The Wall: How Seven’s game show gamble paid off

‘We really felt that there hadn’t been a big primetime game show for a while’

Axle Whitehead

There hasn’t been a game show on commercial television during primetime in Australia for some time now. This is the gap that Seven wanted to take advantage of when it scheduled The Wall to run on Mondays and Tuesdays at 7.30pm.

It’s a gamble that has paid off. The Wall premiered on Monday 30 October to a metro audience of 974,000. This is a number that Seven’s director of productions Brad Lyons should be pleased with.

When Mediaweek spoke to Lyons in the lead-up to The Wall’s premiere on Seven, he was examining the previous night’s TV ratings. Seven announced the acquisition of The Wall in August 2017. Many media outlets tipped that the game show wouldn’t hit the screens in Australia until 2018. Lyons acknowledged that the show, which is produced by Endemol Shine Australia, has had a quick turnaround. “We wanted to make sure that we were putting it on when things like it aren’t around. It will be a good way to round out the year.

Seven’s director of productions Brad Lyons

“We really felt that there hadn’t been a big primetime game show for a while. And the audience is demanding fresh, new things.”

The Wall debuted against Nine’s reality cooking show Family Food Fight. It was the fourth-most-watched show on its opening night.

Speaking about the competition he anticipated from Family Food Fight before The Wall went to air, Lyons said: “They are two very different shows. The audience has a very clear choice. We are hoping that those people who don’t want to get involved with another reality TV show will have a look at this fresh new game show. The Wall is a very clear alternative.

“The game has an incredible jeopardy element to it. The money can go from millions to zero with the fall of a ball.”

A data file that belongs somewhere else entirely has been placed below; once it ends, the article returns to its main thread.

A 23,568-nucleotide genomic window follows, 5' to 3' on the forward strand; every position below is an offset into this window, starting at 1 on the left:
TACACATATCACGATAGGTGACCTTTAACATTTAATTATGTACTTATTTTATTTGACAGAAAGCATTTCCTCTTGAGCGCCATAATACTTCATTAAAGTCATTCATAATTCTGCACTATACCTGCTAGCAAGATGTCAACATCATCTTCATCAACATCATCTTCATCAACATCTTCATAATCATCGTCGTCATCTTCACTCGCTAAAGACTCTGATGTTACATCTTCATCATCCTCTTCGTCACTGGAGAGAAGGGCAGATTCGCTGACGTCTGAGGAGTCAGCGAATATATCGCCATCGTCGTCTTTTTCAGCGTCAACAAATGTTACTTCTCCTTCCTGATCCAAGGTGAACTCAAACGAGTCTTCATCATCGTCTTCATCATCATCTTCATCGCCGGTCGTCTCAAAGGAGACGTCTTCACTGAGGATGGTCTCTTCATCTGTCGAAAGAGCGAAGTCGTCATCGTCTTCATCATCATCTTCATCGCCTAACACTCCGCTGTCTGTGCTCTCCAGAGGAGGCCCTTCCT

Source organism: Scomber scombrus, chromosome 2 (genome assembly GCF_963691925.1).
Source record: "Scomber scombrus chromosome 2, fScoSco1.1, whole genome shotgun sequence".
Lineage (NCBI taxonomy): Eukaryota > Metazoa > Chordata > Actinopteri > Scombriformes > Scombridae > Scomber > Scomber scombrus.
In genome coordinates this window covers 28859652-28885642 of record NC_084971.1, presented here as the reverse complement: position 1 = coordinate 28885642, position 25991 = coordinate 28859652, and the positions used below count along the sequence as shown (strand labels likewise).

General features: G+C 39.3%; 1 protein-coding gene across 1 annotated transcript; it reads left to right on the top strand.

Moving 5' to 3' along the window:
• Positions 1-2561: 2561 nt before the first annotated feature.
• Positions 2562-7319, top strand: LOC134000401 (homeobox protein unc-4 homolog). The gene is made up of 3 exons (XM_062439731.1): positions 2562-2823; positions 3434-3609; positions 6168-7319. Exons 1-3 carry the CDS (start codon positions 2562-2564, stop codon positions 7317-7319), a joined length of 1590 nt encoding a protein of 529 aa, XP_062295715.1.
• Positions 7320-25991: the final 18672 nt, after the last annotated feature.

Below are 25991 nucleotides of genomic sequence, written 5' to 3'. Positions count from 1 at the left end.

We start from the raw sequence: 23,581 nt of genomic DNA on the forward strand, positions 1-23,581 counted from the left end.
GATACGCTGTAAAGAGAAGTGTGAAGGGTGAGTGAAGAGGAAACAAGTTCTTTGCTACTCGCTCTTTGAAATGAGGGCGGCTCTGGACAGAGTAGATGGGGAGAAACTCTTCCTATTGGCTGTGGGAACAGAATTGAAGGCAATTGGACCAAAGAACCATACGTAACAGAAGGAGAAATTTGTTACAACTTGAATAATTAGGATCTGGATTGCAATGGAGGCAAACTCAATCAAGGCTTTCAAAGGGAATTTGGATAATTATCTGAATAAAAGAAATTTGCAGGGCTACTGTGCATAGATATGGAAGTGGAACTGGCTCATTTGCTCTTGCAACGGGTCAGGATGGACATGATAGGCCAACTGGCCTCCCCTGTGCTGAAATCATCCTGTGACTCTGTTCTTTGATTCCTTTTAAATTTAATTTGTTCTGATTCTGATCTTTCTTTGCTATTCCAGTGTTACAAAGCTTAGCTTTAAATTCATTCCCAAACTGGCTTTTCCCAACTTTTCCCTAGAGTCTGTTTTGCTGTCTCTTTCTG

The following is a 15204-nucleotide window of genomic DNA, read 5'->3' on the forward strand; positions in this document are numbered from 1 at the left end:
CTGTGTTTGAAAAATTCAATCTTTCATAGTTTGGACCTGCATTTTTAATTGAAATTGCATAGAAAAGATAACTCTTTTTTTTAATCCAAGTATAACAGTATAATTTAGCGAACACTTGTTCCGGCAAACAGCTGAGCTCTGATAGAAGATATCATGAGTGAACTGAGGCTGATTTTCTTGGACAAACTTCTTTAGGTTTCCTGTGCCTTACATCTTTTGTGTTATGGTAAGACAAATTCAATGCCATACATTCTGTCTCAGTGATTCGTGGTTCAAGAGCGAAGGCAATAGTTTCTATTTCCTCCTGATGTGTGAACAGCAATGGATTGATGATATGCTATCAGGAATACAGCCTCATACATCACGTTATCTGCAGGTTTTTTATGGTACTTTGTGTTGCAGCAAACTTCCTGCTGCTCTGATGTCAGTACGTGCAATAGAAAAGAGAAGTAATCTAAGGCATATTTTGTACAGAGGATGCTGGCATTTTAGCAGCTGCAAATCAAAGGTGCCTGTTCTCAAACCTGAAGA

The Wall is an American format that has been created and produced by NBA player LeBron James, along with businessman Maverick Carter (SpringHill Entertainment) and TV producer Andrew Glassman (Glassman Media). Glassman’s TV credits include Average Joe and The Ex-Wives Cub.

It is made up of three rounds and a final decision segment. Following the first round, the team of two participants is split for the remainder of the game. One person is put in a soundproof isolated room while the other is kept onstage. The player outside is shown the multiple-choice answers to a question that is to be answered by the player in the isolation chamber. The participant on the stage has to decide how likely it is that their partner will answer the question correctly. Depending on that, the onstage player will choose the slots that they want the balls to enter from.

The Wall

If the player in the isolation room answers the question correctly, the ball turns green and the sum that it lands on is added to the contestants’ prize money. If the answer is incorrect, the ball turns red and the sum of money that it lands on is subtracted from the total sum.

“You can build your bank very quickly or you can lose your bank very quickly,” Lyons said. “It’s a very wild, exciting ride.”

The player sitting in the isolation room has no idea of what is happening onstage and, at the end of round three, is sent a contract. This player has to decide whether to sign it and take the total sum of money won at the end of round one or take a gamble by ripping up the contract and taking the money left at the end of round three. The maximum sum a team can win on the game show is $12 million.

The star of the show – the wall – is four storeys high. “I call it a four-storey money machine,” Lyons said, laughing.

The show was filmed in Poland. A set had already been built for the American edition of the show, which Seven and Endemol decided to use for the Australian version as well. “With the economies being what they are, most of the big production companies and networks are looking to set up international hubs where you can just fly in and out. The logistic of building this set was huge. One set already existed so we took our contestants there and shot it there.”

The Australian feel comes from the contestants and their back stories. Lyons remained tight- lipped about how many people responded to the call-outs to be on the show. “We were looking for people who had a good story to tell, those who were deserving and had done good things in the community. We were looking for everyday Aussies who are out there having a go,” Lyons said.

This is an excerpt of the full article, which appears in the latest issue of Mediaweek magazine. 

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